'Jack' a bomb at last weekend box office
BY BROOKS BARNES, New York Times
LOS ANGELES -- "Jack the Giant Slayer" bombed at the North American box office over the weekend, teaching Warner Bros. a harsh lesson about derivative subject matter, flawed release dates and imperfect marketing.
The movie, a PG-13 adaptation of the "Jack and the Beanstalk" fairy tale directed by Bryan Singer, took in about $28 million, enough for No. 1. But first place does not always mean success at a time when studios spend so heavily on so-called tentpole films designed to appeal to the widest possible audience.
Warner Bros. and a financing partner spent about $190 million to make "Jack the Giant Slayer." Global marketing costs added another $80 million or so to the price tag. Jeff Goldstein, Warner Bros.' executive vice president for domestic distribution, defended the movie's performance in a telephone interview on Sunday.
"Our audience in the United States was a little bit more narrow than we wanted, but the Canadian numbers are really strong, and the overseas reaction has exceeded our expectations," he said. "The story on this movie is far from being written -- we need more time."
The problem: Disney's "Oz the Great and Powerful," which goes after a nearly identical audience, rolls out around the world next weekend and is attracting very strong advance interest, according to box office analysts.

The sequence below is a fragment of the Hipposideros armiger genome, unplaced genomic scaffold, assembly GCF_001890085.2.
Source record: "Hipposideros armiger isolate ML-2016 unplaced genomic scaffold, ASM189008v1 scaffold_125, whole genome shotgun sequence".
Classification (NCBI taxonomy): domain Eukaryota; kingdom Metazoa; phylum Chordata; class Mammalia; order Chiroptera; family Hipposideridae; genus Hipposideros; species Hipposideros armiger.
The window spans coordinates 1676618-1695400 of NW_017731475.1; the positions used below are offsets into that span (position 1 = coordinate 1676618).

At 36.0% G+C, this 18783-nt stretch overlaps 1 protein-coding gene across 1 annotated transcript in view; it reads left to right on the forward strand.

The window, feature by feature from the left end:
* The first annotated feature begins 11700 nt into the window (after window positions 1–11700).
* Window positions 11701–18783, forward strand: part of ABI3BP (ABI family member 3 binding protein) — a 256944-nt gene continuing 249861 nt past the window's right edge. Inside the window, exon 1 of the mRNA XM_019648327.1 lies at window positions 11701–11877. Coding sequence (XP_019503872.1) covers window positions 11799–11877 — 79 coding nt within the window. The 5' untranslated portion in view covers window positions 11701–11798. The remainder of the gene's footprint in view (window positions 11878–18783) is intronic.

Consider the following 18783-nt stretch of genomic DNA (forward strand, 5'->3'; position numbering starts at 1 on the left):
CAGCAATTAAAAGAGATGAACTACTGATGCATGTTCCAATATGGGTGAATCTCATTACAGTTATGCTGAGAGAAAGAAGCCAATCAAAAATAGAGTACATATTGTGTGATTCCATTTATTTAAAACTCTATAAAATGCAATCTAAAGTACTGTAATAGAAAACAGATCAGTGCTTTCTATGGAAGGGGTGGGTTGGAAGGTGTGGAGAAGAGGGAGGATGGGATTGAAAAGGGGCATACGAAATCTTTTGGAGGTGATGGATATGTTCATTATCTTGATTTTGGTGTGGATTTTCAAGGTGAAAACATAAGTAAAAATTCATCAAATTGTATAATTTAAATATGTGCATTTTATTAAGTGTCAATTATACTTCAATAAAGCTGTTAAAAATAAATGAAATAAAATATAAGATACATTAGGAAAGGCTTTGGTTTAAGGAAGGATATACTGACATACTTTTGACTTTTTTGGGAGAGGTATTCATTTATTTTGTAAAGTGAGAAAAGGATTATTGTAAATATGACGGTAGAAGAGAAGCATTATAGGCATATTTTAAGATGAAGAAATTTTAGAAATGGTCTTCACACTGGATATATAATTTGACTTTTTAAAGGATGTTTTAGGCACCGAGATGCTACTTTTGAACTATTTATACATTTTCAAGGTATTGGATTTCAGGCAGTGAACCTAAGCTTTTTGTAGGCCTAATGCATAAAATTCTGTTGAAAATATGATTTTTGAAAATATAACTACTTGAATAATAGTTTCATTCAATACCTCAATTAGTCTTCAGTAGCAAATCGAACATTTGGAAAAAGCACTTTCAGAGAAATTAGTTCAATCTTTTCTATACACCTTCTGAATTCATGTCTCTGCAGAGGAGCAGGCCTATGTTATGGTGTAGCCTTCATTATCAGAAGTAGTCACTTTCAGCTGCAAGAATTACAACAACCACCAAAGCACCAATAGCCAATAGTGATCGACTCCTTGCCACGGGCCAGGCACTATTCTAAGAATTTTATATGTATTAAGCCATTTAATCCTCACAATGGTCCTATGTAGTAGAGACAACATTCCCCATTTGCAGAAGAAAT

"Jack the Giant Slayer" took in $13.7 million over the weekend from release in 10 Asian countries, a result the studio called "stellar." Warner Bros. hopes that "Jack the Giant Slayer" could ultimately take in $225 million or more from foreign theaters -- possibly enough for the movie to break even. (About 50 percent of global ticket sales go to theater owners.)
Regardless, "Jack the Giant Slayer" extends a grim streak for Warner. The studio won best picture at the Oscars for "Argo" -- no small feat -- but has now sustained four box office failures in a row, starting with "Gangster Squad" and continuing with the fantasy "Beautiful Creatures" and "Bullet to the Head."
Goldstein noted that American moviegoers had not been responding to much of anything of late. For the weekend ticket sales totaled about $110 million, a 35 percent decline from the same three days last year, according to Hollywood.com, which compiles box office data. Ticket sales so far this year total $1.55 billion.